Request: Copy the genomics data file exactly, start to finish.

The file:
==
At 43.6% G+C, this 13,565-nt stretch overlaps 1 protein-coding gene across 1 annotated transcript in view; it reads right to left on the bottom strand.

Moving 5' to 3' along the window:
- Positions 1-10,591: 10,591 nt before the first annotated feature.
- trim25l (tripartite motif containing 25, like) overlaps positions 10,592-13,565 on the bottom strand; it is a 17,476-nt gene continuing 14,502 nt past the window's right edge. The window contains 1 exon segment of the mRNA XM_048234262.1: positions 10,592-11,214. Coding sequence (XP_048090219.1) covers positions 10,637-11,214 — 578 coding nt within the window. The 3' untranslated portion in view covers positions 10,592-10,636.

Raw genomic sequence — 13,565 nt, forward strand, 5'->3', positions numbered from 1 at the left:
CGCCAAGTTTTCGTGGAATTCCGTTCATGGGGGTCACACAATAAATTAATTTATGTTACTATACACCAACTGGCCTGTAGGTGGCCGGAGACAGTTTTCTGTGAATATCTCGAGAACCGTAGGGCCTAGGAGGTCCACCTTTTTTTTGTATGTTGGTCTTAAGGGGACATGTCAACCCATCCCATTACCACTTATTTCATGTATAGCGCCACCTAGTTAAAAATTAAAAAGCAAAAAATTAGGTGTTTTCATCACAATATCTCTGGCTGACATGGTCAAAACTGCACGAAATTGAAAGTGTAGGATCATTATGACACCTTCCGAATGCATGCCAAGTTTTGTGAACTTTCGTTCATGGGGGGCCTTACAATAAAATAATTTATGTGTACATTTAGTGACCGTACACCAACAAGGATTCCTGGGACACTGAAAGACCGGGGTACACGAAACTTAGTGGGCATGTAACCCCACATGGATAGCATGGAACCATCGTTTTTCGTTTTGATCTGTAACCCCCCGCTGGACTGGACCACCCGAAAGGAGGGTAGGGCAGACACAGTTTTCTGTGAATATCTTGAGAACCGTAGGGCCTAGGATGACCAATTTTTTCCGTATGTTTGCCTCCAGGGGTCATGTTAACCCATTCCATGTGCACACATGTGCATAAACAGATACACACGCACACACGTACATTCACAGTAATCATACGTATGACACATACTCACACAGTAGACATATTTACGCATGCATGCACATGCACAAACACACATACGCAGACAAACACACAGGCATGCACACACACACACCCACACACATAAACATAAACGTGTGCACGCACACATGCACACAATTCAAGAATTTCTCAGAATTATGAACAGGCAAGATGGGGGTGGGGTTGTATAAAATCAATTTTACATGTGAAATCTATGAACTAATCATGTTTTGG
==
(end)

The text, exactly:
At 43.6% G+C, this 13,565-nt stretch overlaps 1 protein-coding gene across 1 annotated transcript in view; it reads right to left on the bottom strand.

Moving 5' to 3' along the window:
- Positions 1-10,591: 10,591 nt before the first annotated feature.
- trim25l (tripartite motif containing 25, like) overlaps positions 10,592-13,565 on the bottom strand; it is a 17,476-nt gene continuing 14,502 nt past the window's right edge. The window contains 1 exon segment of the mRNA XM_048234262.1: positions 10,592-11,214. Coding sequence (XP_048090219.1) covers positions 10,637-11,214 — 578 coding nt within the window. The 3' untranslated portion in view covers positions 10,592-10,636.

Raw genomic sequence — 13,565 nt, forward strand, 5'->3', positions numbered from 1 at the left:
CGCCAAGTTTTCGTGGAATTCCGTTCATGGGGGTCACACAATAAATTAATTTATGTTACTATACACCAACTGGCCTGTAGGTGGCCGGAGACAGTTTTCTGTGAATATCTCGAGAACCGTAGGGCCTAGGAGGTCCACCTTTTTTTTGTATGTTGGTCTTAAGGGGACATGTCAACCCATCCCATTACCACTTATTTCATGTATAGCGCCACCTAGTTAAAAATTAAAAAGCAAAAAATTAGGTGTTTTCATCACAATATCTCTGGCTGACATGGTCAAAACTGCACGAAATTGAAAGTGTAGGATCATTATGACACCTTCCGAATGCATGCCAAGTTTTGTGAACTTTCGTTCATGGGGGGCCTTACAATAAAATAATTTATGTGTACATTTAGTGACCGTACACCAACAAGGATTCCTGGGACACTGAAAGACCGGGGTACACGAAACTTAGTGGGCATGTAACCCCACATGGATAGCATGGAACCATCGTTTTTCGTTTTGATCTGTAACCCCCCGCTGGACTGGACCACCCGAAAGGAGGGTAGGGCAGACACAGTTTTCTGTGAATATCTTGAGAACCGTAGGGCCTAGGATGACCAATTTTTTCCGTATGTTTGCCTCCAGGGGTCATGTTAACCCATTCCATGTGCACACATGTGCATAAACAGATACACACGCACACACGTACATTCACAGTAATCATACGTATGACACATACTCACACAGTAGACATATTTACGCATGCATGCACATGCACAAACACACATACGCAGACAAACACACAGGCATGCACACACACACACCCACACACATAAACATAAACGTGTGCACGCACACATGCACACAATTCAAGAATTTCTCAGAATTATGAACAGGCAAGATGGGGGTGGGGTTGTATAAAATCAATTTTACATGTGAAATCTATGAACTAATCATGTTTTGG